Everything you read is raw material for your thoughts—nutrition, if you will. Consuming garbage won’t affect your writing in the short run, but it will sneak its way into your mind and leave a mess.

Enhance the quality of your language

The “garbage in, garbage out” principle applies to language as well. The style of your own writing is heavily influenced by that of the works you read. After a while, you adopt certain stylistic elements from other authors. Some writers fear that that might ruin their own style and, thus, decide to refrain from reading in order to keep their style authentic.

That couldn’t be farther from the truth. No style is entirely unique. Your style of writing has been shaped by the words that you’ve been hearing and reading since early childhood. Not reading anymore would merely stop the process of refining your style. It might’ve stopped developing already at the time you stopped reading. Don’t fear that you’ll sound like somebody else. You won’t; it’s not something that happens accidentally. It would take tremendous effort to speak and write like somebody else—and even if you thought you succeeded, you’d probably still filter everything through your own lens.

For your style and vocabulary to evolve, it’s fundamental that you read and that you choose wisely what you read.

Develop an eye for style and learn to read slowly, and then try to copy the elements that work for you as a reader.

Be aware of your competition

Often, the best way to determine what your competitors are doing is to simply look at what your competitors are doing. If you don’t read what others write, you can’t know what you’re up against. Your competitors’ content strategy becomes apparent in what they publish. It’s also worth observing what writers outside of your industry release—not only because your competitors have the same access as you to these sources, but also because you can be the first to adopt new ideas and techniques.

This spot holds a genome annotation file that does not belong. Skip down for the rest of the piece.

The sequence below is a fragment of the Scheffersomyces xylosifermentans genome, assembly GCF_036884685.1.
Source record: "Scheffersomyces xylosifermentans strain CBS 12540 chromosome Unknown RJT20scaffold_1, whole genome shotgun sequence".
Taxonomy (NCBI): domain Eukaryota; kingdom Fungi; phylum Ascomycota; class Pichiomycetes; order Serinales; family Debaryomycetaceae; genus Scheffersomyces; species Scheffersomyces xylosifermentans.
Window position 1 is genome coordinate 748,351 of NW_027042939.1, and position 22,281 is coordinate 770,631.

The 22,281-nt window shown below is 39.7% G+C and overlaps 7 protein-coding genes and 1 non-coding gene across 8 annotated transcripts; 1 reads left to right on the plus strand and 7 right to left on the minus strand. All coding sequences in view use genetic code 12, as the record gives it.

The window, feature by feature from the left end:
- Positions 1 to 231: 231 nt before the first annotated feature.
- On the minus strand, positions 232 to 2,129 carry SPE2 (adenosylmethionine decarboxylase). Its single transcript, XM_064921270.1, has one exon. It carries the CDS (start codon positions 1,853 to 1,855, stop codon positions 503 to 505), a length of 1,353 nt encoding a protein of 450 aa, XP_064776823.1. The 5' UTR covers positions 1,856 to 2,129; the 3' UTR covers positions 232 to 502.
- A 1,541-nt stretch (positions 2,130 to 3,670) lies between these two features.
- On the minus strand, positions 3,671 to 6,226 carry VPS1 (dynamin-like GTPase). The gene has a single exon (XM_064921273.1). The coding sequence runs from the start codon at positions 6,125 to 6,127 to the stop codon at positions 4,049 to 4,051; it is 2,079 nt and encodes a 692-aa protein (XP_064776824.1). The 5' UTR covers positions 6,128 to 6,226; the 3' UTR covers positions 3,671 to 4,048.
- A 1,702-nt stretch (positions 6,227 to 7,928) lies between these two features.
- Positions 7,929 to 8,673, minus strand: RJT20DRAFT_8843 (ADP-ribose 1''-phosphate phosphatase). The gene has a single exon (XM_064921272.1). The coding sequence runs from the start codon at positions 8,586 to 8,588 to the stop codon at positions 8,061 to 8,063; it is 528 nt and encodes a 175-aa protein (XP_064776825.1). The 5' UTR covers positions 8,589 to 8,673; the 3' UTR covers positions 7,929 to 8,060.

You will also see what works and what doesn’t. Not everything that gets published is a good idea or of high quality. You can judge on your own which kind of content is attractive and effective, which methods actually make a piece more compelling, and what is just fluff that should never have been published.

However, be aware that you won’t notice these elements if you simply skim the books and articles you intend to read. Develop an eye for style and learn to read slowly, and then try to copy the elements that work for you as a reader. Again, even if you copy a style, it’ll still sound different when you write it yourself. But to evolve faster than your competitors, you have to recognize the things others do differently and eventually embrace or disregard them.

How do you expect yourself to link an idea from the book you’re currently reading to any of the ideas you encountered in a book you read twelve years ago?

Read with writing in mind

Reading on its own will only help to a certain degree, though. If you practice it the wrong way, it might even waste a lot of valuable time.

Reading without taking notes is such a practice. It might give you the occasional new idea, but most of the potential is still wasted, as you won’t remember what you’ve read for very long. Distilling the important ideas and concepts you come across into a reliable system is crucial to proper retention.

Even more important than mere retention is connecting the thoughts you’ve collected with each other and with your own to produce unique ideas in the long run. That’s something reading alone can only rarely achieve because you’re ultimately limited to the ideas you can hold in your memory. How do you expect to link an idea from the book you’re currently reading to any of the ideas you encountered in a book you read twelve years ago?

A method like the “Zettelkasten” approach, made famous by the German sociologist Niklas Luhmann, can help you capture ideas from everything you read and create connections you otherwise wouldn’t have been able to recognize.

If you spend so much time reading as is necessary to become a good writer, you might just as well spend a little more time and do it right.